While messing about with this, I realized (with help from Daniel Toll) that being forced to user a "dumb" web browser was in fact forcing me to better understand exactly what goes where in MVC. In traditional descriptions of MVC, it is said that Controller "decides what is presented". It seemed to me that this is what View should do, but if the browser is the View, how then to program it in an application specific manner? HTML isn't a Turing-complete programming language!

Java Servlets as Controllers

In reading about Java Servlets, JSP, as well as other presentation layer technologies like Apache Struts, it became obvious to me that the people with experience in all of this were clearly viewing Java Servlets as the (to me) mystical Controller. Examples showed Servlets looking at databases (the Model) and deciding what to show to the user (controlling the View) by either writing some HTML to the output or redirecting to a static HTML page.

It was in understanding all of this that I realized that there was an opportunity to be realized here. What if the whole View aspect of web programming wasn't as exploded as it tends to be (i.e. lots of different HTML documents mixed with JSP and servlets and lots of redirection). It seemed to me that the capabilities of Servlets to dynamically generate HTML output while themselves being implemented in plain Java was too powerful a capability to ignore, even though it seemed that the general concensus of the web community was that JSP was an "upgrade" to the "pain" of having to generate HTML using simple println() statements.

Truly dynamic HTML Views

I did some experiments. My holy grail was to be able to program web applications (guis) in the same way that I could with IMGUI, i.e. the good old doButton() call, because no way in hell was I going down the old retained mode path again. I started thinking about Casey's concept of "the gui context", and realized that this is exactly what traditional MVC is thinking of when it talks about the View.

Controller "programs" View to display what Controller wants to display. This is exactly what you do with an IMGUI gui-context. The gui-context doesn't know anything about the app, it just exposes methods for querying input and putting widgets on the screen. The penny finally dropped and I realized that I could use the browser in the exact same way.

So what does this mean in terms of interfaces? Basically, the browser needs to communicate events like button clicks and text editing, the exact things you can typically query for in an IMGUI. Interestingly enough, this is exactly how HTTP GET requests work. They say, "give me this document, here is my input". So, if I just used a Java Servlet as a Controller, and created a "gui-context" that translated all my doButton() / doText() / doInput() calls into HTML, and have all form actions point to the same page all the time (back to the same Controller), everything would work the same way is IMGUI does.

It worked! The "gui-context" IS the View. And finally I understand it all!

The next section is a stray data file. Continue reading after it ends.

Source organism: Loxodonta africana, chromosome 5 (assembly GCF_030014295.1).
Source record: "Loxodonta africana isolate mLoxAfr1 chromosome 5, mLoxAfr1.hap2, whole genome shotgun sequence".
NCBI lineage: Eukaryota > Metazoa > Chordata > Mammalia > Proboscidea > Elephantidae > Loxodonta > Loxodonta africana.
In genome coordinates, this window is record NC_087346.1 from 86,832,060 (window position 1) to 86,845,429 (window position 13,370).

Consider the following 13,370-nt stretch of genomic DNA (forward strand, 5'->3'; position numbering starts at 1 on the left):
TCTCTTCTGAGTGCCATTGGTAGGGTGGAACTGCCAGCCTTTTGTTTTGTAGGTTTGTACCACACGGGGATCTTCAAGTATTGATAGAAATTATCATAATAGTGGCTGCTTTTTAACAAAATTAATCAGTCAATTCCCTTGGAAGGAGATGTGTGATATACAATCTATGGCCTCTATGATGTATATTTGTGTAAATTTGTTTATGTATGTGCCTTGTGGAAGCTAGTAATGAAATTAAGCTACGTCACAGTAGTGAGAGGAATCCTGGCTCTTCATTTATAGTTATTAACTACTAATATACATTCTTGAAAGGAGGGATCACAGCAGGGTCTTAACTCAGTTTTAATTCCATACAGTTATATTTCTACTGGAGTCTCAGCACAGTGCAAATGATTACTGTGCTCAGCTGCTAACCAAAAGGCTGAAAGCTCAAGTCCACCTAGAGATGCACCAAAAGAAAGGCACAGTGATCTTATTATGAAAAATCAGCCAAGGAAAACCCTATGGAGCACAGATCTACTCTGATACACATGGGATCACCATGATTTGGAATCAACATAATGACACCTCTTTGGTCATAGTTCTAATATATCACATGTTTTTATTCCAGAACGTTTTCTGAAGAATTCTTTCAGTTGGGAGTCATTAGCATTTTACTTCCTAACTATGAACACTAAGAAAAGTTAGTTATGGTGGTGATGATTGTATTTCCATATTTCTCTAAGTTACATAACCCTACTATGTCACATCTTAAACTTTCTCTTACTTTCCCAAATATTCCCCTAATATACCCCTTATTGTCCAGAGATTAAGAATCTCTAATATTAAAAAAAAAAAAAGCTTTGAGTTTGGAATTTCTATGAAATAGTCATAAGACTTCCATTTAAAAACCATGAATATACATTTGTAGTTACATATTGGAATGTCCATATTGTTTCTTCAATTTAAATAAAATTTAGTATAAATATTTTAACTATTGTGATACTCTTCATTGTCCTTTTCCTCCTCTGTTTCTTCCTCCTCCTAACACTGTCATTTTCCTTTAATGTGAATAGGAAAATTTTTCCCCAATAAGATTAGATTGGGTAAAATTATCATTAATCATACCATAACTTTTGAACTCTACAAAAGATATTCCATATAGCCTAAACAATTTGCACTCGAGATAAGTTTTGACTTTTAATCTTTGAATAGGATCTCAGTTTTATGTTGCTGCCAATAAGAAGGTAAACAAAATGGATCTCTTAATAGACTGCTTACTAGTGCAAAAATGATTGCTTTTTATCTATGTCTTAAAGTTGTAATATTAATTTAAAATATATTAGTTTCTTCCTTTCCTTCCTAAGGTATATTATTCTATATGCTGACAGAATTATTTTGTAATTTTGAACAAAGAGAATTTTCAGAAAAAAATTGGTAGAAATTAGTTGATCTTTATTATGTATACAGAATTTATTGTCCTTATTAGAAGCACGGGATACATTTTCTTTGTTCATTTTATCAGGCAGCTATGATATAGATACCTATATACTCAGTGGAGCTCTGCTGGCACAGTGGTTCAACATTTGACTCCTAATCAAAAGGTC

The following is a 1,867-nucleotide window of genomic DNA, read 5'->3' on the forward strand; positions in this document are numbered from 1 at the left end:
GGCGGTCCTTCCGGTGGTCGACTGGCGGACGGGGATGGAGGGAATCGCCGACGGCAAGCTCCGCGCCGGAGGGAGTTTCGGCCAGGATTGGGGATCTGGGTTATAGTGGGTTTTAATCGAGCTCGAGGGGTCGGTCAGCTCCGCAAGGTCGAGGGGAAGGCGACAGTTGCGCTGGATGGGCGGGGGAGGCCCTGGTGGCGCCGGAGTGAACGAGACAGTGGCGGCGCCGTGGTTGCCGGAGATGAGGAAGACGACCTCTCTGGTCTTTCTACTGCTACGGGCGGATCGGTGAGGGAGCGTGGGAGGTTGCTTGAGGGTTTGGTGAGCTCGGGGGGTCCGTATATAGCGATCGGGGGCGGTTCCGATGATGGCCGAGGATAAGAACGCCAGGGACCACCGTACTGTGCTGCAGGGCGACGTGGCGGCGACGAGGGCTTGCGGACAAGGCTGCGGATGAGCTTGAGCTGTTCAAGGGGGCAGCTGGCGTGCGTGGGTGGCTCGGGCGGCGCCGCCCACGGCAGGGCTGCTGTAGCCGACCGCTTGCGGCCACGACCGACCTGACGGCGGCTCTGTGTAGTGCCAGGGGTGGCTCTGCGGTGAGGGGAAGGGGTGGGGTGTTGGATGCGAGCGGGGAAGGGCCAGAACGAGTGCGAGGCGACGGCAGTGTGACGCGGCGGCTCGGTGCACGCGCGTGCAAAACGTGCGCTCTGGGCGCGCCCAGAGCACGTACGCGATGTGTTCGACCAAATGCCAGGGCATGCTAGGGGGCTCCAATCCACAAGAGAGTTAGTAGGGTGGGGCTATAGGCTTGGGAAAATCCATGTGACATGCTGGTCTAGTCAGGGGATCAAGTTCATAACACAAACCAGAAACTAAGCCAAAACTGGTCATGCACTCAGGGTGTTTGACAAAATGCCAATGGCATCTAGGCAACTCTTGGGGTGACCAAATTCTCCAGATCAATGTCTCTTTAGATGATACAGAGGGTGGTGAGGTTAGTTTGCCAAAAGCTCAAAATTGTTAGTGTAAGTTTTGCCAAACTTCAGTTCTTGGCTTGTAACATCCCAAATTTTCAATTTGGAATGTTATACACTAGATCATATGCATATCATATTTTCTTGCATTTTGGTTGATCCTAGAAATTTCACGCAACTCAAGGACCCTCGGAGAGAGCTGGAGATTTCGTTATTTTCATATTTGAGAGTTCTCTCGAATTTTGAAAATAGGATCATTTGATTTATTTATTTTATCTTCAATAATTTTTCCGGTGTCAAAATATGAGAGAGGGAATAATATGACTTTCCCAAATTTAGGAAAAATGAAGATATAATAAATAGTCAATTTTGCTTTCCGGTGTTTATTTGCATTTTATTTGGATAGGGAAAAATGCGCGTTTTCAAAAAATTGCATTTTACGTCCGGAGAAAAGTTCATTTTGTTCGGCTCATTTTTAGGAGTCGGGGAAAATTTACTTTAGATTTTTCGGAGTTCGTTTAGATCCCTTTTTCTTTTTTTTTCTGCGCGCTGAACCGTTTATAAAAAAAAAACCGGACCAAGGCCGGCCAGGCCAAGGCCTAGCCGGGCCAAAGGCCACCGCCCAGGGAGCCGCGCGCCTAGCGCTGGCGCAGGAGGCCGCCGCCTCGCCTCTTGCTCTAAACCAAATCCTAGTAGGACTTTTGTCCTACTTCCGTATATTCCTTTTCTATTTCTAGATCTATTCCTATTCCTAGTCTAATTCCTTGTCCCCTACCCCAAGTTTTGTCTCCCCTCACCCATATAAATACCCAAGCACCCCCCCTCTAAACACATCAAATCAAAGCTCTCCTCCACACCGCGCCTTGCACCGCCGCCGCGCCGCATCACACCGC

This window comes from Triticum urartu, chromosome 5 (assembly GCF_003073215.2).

Where does the application state go?

As mentioned, the Model is typically a database, but doesn't have to be. With Java Servlets you can store state in a number of different data stores that persist between requests (remember that HTTP itself is stateless).

With games and real-time IMGUIS, you often have some state that is specific to the Controller, for example if certain options are enabled or not, what is the current Controller, etc. I solve all of this in IMWEB by storing the Controller itself inside the API-provided "session context". This is a data store that is persistent for as long as the browser session lasts, implemented in some obscure way via cookies and / or URL rewriting (I don't know or care, it just works).

At the top level (the Servlet) I check on incoming request if there is a Controller object stored in the session context. If not, this is the first request of a new session and so I create a new Controller and store it in the session context. If there is a previous Controller, this means that a session is active and I reuse the stored Controller. This is how Controller state is preserved, and one of the key reasons why everything can be handled by a single "Meta-Controller"; indeed, just like in C++ IMGUIs you can have a single class that handles every single logical "page/screen" of your gui. Any required intermediate state can be normal Java types that are members of the Controller class, and you avoid messing around with the type-unsafe and messy data stores other than for the single Controller instance itself.

Frame Shearing

There were some details of course. One thing that you don't really think about in IMGUI with real-time apps is that there is something happening which I call "frame shearing".

What this means is that in the flow of the Controller, you typically will write:

if(applicationState == 1 && myView.doButton(params))
applicationState = 2;

if(applicationState == 1)

What happens in the first if statement is that a button click results in a change to application state that potentially controls the appearance of the gui itself (because drawing is interleaved). This is the "frame shear", i.e. some parts of the gui may be rendered based on a given application state, while other parts are rendered based on a new state.